Academic journal article Notes

St. Anne in Renaissance Music: Devotion and Politics

Academic journal article Notes

St. Anne in Renaissance Music: Devotion and Politics

Article excerpt

St. Anne in Renaissance Music: Devotion and Politics. By Michael Alan Anderson. Cambridge: Cambridge University Press, 2014. [xvii, 345 p. ISBN 9781107056244 (hardcover), $99; ISBN 9781139899604 (e-book), $79.] Music examples, illustrations, tables, appendices, endnotes, bibliography, index.

Music and Riddle Culture in the Renaissance. By Katelijne Schiltz, with a catalog of enigmatic canonic inscriptions by Bonnie J. Blackburn. New York: Cambridge University Press, 2015. [xxx, 513 p. ISBN 781107082298 (hardcover), $135; ISBN 9781316309933 (e-book), $108.] Music examples, illustrations, tables, appendices, footnotes, bibliography, indexes (compositions, general).

Popular devotion of the Middle Ages and Renaissance has received sustained scholarly attention, but despite some noteworthy studies, the musical aspect of the subject has lagged behind. The complex multidisciplinary research required to integrate music with liturgy, iconography, political and social history, and regional practices requires special patience, intuition, and skills. Only rarely is the function and impetus for a musical composition noted or implied, and texts set to music, though often drawn from liturgy or lay devotional books, were often altered to suit their musical purposes. Understanding the reasons and results of textual choices often requires sophisticated sleuthing. Michael Anderson notes, "Art for art's sake was completely foreign to both the artist or composer and his noble patron. Art instead had a job to per form, one that shifted according to circumstances. This principle would be easily grasped if the texts of the music for St. Anne ... simply announced their functional intent. But such music does not exist" (p. 3). Music for St. Anne spans the sacred, Latin-texted genres of the period: polyphonic motets, Mass Ordinaries, and liturgical plainchant. This book includes close readings of selected musical passages for all of these genres.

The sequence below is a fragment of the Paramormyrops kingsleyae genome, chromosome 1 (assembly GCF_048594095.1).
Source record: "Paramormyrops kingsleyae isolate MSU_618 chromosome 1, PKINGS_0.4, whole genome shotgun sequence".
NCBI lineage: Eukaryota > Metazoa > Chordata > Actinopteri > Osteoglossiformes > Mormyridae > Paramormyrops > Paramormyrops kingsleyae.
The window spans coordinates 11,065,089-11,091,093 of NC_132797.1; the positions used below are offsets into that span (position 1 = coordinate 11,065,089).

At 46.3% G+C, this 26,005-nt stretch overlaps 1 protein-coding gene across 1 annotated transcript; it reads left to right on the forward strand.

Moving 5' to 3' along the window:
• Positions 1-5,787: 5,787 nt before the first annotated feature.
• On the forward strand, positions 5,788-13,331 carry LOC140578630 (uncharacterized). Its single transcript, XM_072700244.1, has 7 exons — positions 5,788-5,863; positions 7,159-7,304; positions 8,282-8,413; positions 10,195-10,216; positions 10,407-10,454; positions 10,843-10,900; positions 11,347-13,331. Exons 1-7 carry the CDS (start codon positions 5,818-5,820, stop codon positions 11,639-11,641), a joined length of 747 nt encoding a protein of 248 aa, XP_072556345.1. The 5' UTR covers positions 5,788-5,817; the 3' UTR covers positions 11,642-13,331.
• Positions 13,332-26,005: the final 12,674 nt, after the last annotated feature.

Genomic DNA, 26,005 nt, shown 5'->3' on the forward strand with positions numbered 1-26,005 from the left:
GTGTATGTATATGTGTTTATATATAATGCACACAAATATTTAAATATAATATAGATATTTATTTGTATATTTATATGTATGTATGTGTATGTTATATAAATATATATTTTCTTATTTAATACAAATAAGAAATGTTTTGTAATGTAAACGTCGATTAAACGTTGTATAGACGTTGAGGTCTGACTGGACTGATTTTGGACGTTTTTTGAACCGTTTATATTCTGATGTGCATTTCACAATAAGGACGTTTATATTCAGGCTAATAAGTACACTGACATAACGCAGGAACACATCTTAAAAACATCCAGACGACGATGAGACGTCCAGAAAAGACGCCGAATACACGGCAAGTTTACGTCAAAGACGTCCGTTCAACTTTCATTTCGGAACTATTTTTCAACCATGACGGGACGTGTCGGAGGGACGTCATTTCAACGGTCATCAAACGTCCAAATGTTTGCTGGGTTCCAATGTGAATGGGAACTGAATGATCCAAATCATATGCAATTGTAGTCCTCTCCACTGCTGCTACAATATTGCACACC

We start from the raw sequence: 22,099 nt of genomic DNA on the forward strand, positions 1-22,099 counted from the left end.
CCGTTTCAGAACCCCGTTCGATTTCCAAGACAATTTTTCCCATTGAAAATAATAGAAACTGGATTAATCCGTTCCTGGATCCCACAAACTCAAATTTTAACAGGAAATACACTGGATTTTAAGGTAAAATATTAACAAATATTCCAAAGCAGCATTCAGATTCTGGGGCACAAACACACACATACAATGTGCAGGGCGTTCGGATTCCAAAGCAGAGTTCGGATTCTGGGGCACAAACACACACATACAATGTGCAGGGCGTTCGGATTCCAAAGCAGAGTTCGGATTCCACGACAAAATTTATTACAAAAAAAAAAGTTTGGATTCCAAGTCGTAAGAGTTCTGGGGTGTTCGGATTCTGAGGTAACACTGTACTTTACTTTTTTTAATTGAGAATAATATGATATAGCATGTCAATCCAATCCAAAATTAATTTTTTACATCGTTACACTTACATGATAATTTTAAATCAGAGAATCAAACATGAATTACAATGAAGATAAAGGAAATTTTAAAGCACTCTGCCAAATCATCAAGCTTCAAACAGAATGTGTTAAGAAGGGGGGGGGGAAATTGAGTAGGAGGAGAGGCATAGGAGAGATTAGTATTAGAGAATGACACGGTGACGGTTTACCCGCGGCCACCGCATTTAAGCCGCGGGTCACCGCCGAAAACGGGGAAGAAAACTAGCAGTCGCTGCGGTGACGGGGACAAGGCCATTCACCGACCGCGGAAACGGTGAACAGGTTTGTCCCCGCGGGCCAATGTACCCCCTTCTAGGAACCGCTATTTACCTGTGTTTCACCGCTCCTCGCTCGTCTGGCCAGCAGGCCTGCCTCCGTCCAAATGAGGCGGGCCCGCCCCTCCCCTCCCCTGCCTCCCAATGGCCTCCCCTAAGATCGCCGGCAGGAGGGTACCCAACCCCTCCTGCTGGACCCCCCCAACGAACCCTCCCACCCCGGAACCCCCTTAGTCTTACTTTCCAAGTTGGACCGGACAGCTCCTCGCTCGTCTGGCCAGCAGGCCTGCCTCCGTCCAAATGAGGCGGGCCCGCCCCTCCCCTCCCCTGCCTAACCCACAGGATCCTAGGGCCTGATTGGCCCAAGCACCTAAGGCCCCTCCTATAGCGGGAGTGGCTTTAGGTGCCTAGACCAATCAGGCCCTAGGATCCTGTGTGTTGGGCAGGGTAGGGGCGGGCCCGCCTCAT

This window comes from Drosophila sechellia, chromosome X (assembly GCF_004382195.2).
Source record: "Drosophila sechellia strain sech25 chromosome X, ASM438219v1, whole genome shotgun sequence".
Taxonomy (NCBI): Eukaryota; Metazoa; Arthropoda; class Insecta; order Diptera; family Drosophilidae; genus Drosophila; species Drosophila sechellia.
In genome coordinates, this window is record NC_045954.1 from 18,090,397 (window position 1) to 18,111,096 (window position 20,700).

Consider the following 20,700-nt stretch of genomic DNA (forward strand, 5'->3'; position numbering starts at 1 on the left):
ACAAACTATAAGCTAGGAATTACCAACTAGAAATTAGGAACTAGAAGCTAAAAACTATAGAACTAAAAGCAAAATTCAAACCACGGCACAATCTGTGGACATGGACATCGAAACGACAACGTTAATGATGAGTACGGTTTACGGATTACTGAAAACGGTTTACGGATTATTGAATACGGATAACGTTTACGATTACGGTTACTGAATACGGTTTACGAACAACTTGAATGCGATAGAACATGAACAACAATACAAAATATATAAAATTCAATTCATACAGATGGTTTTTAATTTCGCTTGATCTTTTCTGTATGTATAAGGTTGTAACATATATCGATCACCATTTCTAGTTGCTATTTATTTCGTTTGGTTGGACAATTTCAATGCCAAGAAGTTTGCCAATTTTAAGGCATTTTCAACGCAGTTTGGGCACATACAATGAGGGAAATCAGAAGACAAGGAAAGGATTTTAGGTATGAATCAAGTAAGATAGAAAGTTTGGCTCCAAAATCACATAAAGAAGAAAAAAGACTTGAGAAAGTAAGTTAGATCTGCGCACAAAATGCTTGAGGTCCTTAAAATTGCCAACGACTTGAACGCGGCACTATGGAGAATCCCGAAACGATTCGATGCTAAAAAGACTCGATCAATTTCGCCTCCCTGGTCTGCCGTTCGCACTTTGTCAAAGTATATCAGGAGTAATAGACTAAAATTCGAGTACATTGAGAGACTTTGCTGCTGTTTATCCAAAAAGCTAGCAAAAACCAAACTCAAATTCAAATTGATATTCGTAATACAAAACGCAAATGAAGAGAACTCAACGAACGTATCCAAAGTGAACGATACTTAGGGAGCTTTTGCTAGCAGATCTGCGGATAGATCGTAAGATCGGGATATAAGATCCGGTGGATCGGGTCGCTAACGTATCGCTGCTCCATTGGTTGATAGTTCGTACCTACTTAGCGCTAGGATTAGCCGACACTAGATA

A study focused on a topic rather than on a particular time, place, composer, patron, or musical genre or style brings together all of those entities, allowing a wide berth for discovery. The topical thread gathers related artifacts, beliefs, and stories not only across a generously proportioned Renaissance, but also from the predecessors of Renaissance ideas and customs. Anderson asks, "How did Mary's mother, a woman not mentioned in the New Testament, rise to this lofty status, on a par with royalty and well suited to aid in maternity?" (p. 1). Musical documentation of Anne's political force forges a trail to unexpected destinations and identifies her intimate ties to noble and royal families. Chapter 1 identifies Anne's attributes that were important to her devotees and shows their relevance to ruling families: the corporeality of Christ, motherhood, marriage, widowhood, noble lineage, female education, wealth, and well-being represented their most fervent beliefs, hopes, and ambitions. Anderson follows these tenets into the personal lives of the powerful patrons who called upon Anne.

Plainchant frames the investigation, beginning with a versified plainchant Office for St. Anne preserved in the early-fifteenth-century Turin Codex used at the Cypriot court of King Janus. The search for the genealogy of the Turin Office draws together threads from earlier studies, linking the Cypriot practices to English and French traditions with a common ancestor--a 1424 Benedictine breviary now at Oxford (Bodleian Library, MS Rawlinson C. 489). The texts of the Bodleian breviary, in turn, point to a tradition that predates the official sanctioning of Anne's feast day in 1378. New musicological subjects radiate from the chapter's quest to identify a tradition of St. Anne Office chants: a little-known web of related sources, some far-flung; the practice of ordering Office chants by mode; the phenomenon of versified Offices; and the unique musical repertory of Turin.

Anderson digs deeper: compared with the Office for St. …

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